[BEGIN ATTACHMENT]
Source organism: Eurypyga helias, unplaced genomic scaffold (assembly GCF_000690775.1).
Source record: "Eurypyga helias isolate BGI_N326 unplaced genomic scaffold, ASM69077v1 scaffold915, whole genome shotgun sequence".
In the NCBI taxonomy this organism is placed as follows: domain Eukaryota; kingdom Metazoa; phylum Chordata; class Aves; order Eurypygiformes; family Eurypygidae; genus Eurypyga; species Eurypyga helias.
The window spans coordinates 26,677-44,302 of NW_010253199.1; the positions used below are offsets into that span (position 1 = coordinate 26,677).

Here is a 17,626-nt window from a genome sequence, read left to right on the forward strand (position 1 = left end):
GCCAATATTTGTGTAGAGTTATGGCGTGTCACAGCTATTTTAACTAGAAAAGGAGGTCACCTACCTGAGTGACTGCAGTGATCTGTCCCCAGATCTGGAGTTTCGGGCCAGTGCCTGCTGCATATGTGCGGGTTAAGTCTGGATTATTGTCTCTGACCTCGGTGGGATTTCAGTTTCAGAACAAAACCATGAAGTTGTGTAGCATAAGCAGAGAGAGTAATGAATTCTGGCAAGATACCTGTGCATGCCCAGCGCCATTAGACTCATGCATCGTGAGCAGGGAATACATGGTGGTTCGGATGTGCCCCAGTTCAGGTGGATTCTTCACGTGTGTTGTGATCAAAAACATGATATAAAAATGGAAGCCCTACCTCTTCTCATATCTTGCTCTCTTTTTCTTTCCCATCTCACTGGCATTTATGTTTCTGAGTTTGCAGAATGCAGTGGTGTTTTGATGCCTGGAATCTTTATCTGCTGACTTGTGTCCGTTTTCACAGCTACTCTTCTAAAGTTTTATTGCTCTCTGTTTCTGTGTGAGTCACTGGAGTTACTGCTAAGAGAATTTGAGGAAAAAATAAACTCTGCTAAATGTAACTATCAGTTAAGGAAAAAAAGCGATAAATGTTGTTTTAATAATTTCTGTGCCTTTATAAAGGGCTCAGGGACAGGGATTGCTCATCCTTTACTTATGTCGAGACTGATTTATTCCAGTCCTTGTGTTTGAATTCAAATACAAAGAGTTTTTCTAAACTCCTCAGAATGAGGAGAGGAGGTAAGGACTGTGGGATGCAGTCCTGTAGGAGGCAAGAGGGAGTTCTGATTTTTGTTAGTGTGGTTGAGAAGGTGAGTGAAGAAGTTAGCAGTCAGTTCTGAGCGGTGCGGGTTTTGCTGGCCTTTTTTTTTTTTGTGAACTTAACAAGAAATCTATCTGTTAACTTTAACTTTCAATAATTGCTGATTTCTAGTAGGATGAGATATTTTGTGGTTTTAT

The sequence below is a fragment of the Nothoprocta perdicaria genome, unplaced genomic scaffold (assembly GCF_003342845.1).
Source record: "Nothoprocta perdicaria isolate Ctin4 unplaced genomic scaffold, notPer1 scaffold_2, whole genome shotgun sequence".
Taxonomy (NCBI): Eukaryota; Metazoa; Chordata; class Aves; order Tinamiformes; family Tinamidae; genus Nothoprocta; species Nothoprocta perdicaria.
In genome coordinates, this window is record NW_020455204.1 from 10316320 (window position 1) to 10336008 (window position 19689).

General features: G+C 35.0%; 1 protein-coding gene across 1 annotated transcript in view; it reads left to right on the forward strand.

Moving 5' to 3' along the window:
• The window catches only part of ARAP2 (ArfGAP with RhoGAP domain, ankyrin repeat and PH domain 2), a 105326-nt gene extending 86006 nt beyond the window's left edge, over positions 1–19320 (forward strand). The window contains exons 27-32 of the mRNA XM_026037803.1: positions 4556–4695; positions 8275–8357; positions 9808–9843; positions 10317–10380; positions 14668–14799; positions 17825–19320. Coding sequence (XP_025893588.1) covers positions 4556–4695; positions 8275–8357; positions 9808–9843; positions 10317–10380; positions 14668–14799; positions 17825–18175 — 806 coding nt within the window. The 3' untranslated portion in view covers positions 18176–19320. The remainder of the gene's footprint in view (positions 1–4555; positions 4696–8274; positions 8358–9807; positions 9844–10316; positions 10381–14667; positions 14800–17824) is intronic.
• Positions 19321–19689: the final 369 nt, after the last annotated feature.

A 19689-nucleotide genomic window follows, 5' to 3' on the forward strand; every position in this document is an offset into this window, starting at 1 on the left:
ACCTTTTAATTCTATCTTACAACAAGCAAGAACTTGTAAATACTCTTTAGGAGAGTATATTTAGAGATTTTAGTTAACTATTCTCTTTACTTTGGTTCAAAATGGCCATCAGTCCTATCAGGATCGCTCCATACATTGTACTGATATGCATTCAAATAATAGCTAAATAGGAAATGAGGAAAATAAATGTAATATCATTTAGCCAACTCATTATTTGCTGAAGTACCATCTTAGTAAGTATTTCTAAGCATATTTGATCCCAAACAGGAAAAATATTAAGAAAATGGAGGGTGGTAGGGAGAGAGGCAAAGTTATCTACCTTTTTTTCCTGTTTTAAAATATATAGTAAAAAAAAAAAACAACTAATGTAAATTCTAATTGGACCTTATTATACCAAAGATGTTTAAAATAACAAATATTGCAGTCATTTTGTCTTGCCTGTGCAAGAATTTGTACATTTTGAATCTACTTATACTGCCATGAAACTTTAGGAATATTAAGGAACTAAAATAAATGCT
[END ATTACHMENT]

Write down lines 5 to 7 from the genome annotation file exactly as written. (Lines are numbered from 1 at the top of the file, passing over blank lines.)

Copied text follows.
Here is a 17,626-nt window from a genome sequence, read left to right on the forward strand (position 1 = left end):
GCCAATATTTGTGTAGAGTTATGGCGTGTCACAGCTATTTTAACTAGAAAAGGAGGTCACCTACCTGAGTGACTGCAGTGATCTGTCCCCAGATCTGGAGTTTCGGGCCAGTGCCTGCTGCATATGTGCGGGTTAAGTCTGGATTATTGTCTCTGACCTCGGTGGGATTTCAGTTTCAGAACAAAACCATGAAGTTGTGTAGCATAAGCAGAGAGAGTAATGAATTCTGGCAAGATACCTGTGCATGCCCAGCGCCATTAGACTCATGCATCGTGAGCAGGGAATACATGGTGGTTCGGATGTGCCCCAGTTCAGGTGGATTCTTCACGTGTGTTGTGATCAAAAACATGATATAAAAATGGAAGCCCTACCTCTTCTCATATCTTGCTCTCTTTTTCTTTCCCATCTCACTGGCATTTATGTTTCTGAGTTTGCAGAATGCAGTGGTGTTTTGATGCCTGGAATCTTTATCTGCTGACTTGTGTCCGTTTTCACAGCTACTCTTCTAAAGTTTTATTGCTCTCTGTTTCTGTGTGAGTCACTGGAGTTACTGCTAAGAGAATTTGAGGAAAAAATAAACTCTGCTAAATGTAACTATCAGTTAAGGAAAAAAAGCGATAAATGTTGTTTTAATAATTTCTGTGCCTTTATAAAGGGCTCAGGGACAGGGATTGCTCATCCTTTACTTATGTCGAGACTGATTTATTCCAGTCCTTGTGTTTGAATTCAAATACAAAGAGTTTTTCTAAACTCCTCAGAATGAGGAGAGGAGGTAAGGACTGTGGGATGCAGTCCTGTAGGAGGCAAGAGGGAGTTCTGATTTTTGTTAGTGTGGTTGAGAAGGTGAGTGAAGAAGTTAGCAGTCAGTTCTGAGCGGTGCGGGTTTTGCTGGCCTTTTTTTTTTTTGTGAACTTAACAAGAAATCTATCTGTTAACTTTAACTTTCAATAATTGCTGATTTCTAGTAGGATGAGATATTTTGTGGTTTTAT

The sequence below is a fragment of the Nothoprocta perdicaria genome, unplaced genomic scaffold (assembly GCF_003342845.1).